I have a strong affinity for my big-cat kin, particularly the tigers, because of their ongoing crusade to survive against the odds.  There are now more Amur tigers in captivity than there are in the wild due to two main threats – poaching and habitat destruction. They are poached mainly to satisfy the demand for traditional oriental medicinal products made out of parts of the tiger.  Some gruesome examples include crushed tiger bone added to wine as a tonic and eyeballs rolled into pills as a cure for convulsions.  Revolting and totally without scientific basis.  Habitat destruction is often the result of increased demand for land as the human population grows, as well as intensified logging and agriculture for economic reasons. Habitat destruction in their natural environments of the Russian Far East, China and the Korean peninsula has not only removed the vegetation itself, which affects the soil and water balance, but also removed a significant portion of the tigers’ prey species, making them hungry and less inclined to breed.  Other threats include urban expansion, road construction, mining, fires and inadequate law enforcement.

There are nine recognised subspecies of tiger. Of these, the Caspian, Bali and Javan tigers are extinct and the South China tiger has not been sighted in the wild for over 25 years. The Indian or Bengal tiger is the most numerous but it is estimated that the total population is under 2,500 individuals.  In the 1940s, the Amur tiger was on the brink of extinction, with no more than 40 individuals remaining in the wild.  But thanks to vigorous anti-poaching and other conservation efforts in Russia with support from organisations such as the World Wildlife Fund, the population has recovered in the last decade and currently remains at around 400 individuals.  It is predicted that there will be none left in the wild within the next decade if human-kind does not take drastic action to save them.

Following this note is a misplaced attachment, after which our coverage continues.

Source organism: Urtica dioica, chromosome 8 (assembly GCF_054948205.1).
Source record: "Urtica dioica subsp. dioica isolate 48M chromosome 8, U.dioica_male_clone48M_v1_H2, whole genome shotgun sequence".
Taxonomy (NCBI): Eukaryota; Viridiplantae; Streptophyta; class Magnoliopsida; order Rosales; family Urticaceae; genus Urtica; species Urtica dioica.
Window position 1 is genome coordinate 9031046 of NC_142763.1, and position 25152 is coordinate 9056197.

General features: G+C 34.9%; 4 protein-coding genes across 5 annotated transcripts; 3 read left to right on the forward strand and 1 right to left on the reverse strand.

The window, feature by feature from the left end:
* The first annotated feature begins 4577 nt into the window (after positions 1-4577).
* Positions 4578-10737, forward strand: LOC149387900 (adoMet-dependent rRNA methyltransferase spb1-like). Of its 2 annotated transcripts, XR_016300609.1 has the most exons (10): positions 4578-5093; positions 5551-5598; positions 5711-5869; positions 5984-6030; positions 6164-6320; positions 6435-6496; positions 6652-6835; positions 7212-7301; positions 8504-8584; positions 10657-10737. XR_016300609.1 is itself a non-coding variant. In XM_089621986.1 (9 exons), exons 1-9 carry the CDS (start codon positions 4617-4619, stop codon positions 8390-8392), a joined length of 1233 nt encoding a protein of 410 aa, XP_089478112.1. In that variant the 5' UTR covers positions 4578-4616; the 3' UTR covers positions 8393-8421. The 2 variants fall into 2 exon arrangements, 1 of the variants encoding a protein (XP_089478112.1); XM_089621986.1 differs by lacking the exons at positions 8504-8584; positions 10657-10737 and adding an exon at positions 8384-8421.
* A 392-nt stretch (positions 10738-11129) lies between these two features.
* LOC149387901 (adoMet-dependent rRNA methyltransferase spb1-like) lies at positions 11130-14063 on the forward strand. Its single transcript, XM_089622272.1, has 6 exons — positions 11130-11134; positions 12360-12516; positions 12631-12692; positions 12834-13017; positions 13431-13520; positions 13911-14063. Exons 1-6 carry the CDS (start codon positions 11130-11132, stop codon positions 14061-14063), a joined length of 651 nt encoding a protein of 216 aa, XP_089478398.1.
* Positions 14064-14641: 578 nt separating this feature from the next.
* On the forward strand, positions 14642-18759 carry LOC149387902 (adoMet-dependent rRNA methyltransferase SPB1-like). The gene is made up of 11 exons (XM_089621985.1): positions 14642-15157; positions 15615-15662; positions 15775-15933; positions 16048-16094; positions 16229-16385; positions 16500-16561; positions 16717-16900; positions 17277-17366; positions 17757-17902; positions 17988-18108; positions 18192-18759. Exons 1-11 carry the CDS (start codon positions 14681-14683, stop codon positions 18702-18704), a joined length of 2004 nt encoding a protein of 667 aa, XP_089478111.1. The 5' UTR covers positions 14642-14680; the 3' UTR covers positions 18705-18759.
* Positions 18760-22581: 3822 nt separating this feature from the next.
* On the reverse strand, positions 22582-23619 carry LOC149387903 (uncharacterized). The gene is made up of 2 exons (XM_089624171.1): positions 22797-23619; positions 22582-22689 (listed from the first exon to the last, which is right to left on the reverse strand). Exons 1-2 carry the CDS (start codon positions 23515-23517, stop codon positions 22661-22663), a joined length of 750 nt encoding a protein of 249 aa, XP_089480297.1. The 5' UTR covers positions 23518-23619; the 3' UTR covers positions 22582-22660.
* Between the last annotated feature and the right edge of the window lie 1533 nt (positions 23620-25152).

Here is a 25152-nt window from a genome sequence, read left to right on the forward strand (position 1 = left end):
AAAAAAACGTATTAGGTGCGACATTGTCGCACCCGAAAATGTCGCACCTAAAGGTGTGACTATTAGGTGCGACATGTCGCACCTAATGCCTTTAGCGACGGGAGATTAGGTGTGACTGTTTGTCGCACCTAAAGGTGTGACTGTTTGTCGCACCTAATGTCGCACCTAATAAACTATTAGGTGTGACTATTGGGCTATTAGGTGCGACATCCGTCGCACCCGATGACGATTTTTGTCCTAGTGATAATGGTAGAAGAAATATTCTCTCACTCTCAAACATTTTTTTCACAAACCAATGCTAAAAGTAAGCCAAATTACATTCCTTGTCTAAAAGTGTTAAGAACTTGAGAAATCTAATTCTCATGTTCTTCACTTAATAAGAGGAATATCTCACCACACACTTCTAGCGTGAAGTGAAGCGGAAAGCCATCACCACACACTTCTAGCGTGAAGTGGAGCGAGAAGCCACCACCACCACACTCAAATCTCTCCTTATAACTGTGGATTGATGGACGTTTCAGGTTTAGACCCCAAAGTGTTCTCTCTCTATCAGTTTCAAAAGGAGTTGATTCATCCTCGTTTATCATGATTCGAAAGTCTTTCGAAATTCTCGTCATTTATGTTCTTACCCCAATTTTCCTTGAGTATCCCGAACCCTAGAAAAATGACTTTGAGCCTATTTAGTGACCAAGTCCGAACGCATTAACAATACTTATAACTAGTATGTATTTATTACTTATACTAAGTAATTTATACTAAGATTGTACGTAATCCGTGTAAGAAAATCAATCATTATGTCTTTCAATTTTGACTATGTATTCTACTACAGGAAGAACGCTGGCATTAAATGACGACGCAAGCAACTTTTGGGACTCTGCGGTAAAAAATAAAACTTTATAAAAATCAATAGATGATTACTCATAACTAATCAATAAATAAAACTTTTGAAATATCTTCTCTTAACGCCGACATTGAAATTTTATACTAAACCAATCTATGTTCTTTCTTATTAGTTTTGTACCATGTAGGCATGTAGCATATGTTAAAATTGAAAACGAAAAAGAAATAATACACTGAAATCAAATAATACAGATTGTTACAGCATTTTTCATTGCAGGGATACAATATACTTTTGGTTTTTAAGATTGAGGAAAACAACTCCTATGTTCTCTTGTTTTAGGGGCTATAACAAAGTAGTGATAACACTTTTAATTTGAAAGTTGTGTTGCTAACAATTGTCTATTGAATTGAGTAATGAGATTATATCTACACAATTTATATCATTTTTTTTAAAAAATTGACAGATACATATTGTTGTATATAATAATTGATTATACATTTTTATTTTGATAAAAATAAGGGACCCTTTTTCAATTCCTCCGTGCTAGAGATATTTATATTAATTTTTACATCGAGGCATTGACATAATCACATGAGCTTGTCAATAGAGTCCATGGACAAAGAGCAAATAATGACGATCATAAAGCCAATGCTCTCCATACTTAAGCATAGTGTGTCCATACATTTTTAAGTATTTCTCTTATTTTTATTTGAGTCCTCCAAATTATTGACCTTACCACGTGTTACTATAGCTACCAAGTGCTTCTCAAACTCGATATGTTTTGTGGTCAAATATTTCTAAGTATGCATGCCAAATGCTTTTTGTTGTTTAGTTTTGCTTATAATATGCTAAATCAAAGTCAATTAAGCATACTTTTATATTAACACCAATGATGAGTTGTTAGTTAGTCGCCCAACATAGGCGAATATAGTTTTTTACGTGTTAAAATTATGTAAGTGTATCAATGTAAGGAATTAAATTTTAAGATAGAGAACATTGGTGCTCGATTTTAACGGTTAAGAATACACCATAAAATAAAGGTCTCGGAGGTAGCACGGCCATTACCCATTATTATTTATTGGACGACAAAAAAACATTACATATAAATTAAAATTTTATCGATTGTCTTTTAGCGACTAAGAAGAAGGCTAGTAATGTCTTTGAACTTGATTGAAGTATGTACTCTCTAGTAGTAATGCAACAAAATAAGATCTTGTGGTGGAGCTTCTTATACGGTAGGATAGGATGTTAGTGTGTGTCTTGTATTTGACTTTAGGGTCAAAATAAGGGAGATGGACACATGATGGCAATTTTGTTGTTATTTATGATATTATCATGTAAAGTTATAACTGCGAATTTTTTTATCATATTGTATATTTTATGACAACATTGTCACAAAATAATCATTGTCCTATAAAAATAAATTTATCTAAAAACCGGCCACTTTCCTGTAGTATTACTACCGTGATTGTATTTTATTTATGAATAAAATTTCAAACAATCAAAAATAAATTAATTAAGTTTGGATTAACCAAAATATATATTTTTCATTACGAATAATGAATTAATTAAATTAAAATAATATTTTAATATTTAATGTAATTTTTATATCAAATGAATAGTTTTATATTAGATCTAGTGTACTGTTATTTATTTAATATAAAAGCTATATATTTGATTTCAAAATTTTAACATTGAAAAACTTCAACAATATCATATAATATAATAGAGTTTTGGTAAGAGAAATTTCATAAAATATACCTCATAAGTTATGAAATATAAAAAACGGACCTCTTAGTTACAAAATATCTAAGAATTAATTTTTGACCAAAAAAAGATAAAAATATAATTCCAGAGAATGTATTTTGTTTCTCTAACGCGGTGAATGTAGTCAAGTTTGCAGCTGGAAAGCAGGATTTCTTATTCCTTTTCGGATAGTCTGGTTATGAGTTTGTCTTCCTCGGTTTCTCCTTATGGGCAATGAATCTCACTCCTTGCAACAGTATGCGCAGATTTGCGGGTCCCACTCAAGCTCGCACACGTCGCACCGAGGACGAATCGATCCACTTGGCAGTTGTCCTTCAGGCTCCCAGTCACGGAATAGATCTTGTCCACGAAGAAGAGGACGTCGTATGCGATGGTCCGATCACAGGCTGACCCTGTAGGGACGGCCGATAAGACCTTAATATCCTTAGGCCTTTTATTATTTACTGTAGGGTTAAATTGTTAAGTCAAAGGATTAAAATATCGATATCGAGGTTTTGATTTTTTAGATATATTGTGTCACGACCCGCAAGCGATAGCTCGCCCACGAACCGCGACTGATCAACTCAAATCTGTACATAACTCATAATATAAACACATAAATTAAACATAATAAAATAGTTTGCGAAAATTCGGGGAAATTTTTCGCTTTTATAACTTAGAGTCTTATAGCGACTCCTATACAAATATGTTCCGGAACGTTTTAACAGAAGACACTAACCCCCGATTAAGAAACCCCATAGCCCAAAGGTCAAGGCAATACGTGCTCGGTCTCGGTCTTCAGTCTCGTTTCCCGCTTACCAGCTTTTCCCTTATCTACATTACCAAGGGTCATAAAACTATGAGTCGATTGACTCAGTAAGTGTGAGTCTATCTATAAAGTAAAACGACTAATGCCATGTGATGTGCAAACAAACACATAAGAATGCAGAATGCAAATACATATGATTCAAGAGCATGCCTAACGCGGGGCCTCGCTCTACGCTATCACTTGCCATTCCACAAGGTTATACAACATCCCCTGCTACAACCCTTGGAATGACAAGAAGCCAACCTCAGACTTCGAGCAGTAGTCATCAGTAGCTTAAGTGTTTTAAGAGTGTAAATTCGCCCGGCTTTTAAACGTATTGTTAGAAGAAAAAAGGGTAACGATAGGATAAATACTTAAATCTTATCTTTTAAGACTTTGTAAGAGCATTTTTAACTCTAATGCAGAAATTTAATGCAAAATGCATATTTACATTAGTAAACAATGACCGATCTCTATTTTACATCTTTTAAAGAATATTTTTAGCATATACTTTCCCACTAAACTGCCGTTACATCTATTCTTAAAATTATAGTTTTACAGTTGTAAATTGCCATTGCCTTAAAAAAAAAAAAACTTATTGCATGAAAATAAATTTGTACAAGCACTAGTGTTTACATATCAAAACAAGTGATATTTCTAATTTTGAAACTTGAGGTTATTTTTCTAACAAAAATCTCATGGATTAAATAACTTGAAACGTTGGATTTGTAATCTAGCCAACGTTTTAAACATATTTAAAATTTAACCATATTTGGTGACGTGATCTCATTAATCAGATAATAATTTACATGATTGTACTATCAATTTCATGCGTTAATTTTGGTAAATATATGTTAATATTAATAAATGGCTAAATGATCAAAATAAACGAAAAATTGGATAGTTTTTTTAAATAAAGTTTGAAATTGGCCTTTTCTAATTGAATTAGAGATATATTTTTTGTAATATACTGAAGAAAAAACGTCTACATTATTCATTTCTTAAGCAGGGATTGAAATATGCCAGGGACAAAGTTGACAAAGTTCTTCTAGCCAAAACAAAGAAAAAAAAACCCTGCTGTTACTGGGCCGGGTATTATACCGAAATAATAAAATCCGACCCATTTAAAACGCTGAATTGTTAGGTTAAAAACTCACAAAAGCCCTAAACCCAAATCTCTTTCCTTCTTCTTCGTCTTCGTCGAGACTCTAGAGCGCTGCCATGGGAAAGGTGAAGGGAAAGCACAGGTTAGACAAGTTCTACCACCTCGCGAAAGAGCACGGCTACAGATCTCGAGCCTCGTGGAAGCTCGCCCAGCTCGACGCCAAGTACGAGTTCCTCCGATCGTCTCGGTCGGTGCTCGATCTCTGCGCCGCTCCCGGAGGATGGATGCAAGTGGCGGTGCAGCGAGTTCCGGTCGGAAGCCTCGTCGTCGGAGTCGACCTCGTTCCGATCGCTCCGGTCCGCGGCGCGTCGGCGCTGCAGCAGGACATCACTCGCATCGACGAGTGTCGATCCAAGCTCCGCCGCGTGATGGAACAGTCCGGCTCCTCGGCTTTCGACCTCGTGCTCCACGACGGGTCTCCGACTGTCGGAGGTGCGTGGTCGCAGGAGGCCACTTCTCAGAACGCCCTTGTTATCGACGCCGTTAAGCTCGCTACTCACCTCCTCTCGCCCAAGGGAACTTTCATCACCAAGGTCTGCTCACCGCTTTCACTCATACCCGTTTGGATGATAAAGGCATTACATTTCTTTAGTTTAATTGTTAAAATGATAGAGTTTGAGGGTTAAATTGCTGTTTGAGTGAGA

But fear not my friends, it is not all bad news.  Big cats are prolific breeders and, given enough space, prey and protection, tigers can recover and re-claim their status as lord of the jungle. If you want to help, check out the WWF website for some ideas, such as sending an encouraging postcard to the rangers, the unsung heroes who work under harsh conditions on the frontlines to keep vulnerable wild tigers safe.  One thing all humans can do is ensure that any items they buy do not contain wild animal parts or lead to the unethical treatment of wild animals. Check that your paper and wood products are certified, that food products use certified sustainable palm oil and that your coffee was grown in harmony with its environment.

The Ferry Home

We arrived at Fishbourne at 3.30pm and took our place in line for the ferry.  The sun was getting low in the sky, making it gloomy and chilly, so I was pleased when the ferry turned up and we rolled on to the ramp for the journey back to Portsmouth.  As the ferry turned around to face the right way, the gulls flew around the boat and the winter sun glistened on the water.  John decided he would go outside to snap a few pictures and I said I’d join him shortly.  But as I sat comfortably in the warm listening to the humming engines and the splashing of the water against the sides of the ferry, my head lolled sideways and my paws dangled over the edge of the soft seat and I was gone, snoring my furry little head off apparently.

When I came to, Natasha was admiring a rather splendid photo John had taken of the sunset.  I gave my face a quick lick to get the sleep from the eyes and looked around.  I could the Solent Sea Forts coming into view, telling me that we were almost there.  The four forts were built on sandbanks and shoals to defend Portsmouth Harbour from attack and also have the advantage of warning ships about the shallow places and sandy elevations that constitute a hazard to navigation.  The sea forts were the last thing I remembered when I woke up at home in my favourite bed next to the radiator, and I went back to sleep to dream that I was romping through the forests with the beautiful jaguars and the lovely tigers.